I’m in a psych ward in Vallejo, CA. I’ll talk about how I got here next time.
We quickly discovered that all of Sarah’s strange Facebook posts and You Tube videos only hinted at her risky behavior during her manic cycle. When her aunt started looking through the content on Sarah’s phone, she wrote us an impassioned letter about what she had found.
Evidently, Sarah had made ‘friends’ with a strange assortment of people (mostly males) from all over the world. She had received videos from a young man in Iraq showing him and his friends torturing someone. She had sent selfies that a rational person wouldn’t send. She had strange conversations on social media apps like WhatsApp.
The findings shocked us at first because Sarah had always dressed more conservatively than anyone else in the family. But one of the markers of bi-polar affective disorder includes risky, exciting behavior (often of a sexual nature). In other words, a person’s normal filter or moral compass gets lost in the manic high.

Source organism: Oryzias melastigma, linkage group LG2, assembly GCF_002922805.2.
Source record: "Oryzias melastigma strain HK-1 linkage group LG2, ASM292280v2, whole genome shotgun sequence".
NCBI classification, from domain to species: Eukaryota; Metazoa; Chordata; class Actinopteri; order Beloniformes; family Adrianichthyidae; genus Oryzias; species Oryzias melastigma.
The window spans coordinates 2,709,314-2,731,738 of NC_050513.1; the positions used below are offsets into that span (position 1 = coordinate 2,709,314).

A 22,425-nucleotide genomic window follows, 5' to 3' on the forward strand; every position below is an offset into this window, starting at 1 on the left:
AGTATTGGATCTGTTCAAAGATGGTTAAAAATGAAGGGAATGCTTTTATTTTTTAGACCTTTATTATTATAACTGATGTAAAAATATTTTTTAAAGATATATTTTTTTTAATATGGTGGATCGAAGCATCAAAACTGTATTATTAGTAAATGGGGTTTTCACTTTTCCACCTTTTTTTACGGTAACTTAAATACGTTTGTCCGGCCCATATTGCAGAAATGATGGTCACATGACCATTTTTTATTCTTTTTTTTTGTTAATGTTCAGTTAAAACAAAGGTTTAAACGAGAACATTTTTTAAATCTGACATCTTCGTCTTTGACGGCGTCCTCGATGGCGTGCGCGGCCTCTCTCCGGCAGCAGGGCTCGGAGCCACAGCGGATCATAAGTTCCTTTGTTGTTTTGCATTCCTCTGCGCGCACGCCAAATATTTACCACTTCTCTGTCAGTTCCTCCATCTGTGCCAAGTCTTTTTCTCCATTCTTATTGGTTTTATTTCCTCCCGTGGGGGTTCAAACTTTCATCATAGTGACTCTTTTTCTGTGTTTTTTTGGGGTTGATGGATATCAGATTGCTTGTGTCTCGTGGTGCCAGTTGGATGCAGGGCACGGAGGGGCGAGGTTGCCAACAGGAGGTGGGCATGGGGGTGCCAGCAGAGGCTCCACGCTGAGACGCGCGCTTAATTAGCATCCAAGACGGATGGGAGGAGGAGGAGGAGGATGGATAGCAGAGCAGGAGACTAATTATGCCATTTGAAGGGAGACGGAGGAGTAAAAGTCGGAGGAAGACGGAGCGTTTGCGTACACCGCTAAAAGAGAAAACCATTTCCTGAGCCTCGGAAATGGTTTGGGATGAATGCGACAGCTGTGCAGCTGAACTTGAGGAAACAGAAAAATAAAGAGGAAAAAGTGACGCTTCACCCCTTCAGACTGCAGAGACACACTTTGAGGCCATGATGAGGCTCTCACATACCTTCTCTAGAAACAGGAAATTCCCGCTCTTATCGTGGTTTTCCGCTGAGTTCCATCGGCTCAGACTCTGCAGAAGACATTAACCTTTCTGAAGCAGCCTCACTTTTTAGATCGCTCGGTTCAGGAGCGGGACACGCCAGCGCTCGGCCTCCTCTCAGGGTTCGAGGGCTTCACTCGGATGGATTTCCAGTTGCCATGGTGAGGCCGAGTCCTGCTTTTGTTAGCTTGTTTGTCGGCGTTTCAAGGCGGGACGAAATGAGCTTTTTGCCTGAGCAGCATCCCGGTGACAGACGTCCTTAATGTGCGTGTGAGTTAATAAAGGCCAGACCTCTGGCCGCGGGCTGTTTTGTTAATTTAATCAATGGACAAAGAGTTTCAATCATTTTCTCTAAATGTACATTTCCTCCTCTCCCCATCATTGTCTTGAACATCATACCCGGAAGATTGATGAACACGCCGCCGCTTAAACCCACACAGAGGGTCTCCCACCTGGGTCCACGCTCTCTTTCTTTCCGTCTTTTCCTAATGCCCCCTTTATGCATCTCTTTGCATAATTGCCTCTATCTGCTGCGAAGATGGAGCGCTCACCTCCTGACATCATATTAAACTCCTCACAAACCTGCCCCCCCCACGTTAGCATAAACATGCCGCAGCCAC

Pedro and I felt we had to bring this behavior to her attention and try to help her understand that her behavior had NOT been normal and not a true representation of who she is. Pedro spoke with the caseworker and asked whether or not we should have the conversation with Sarah while she remained at the center, or wait until her discharge. The caseworker advised to go ahead and have the hard conversations over the phone while Sarah had a 24-hour support system around her.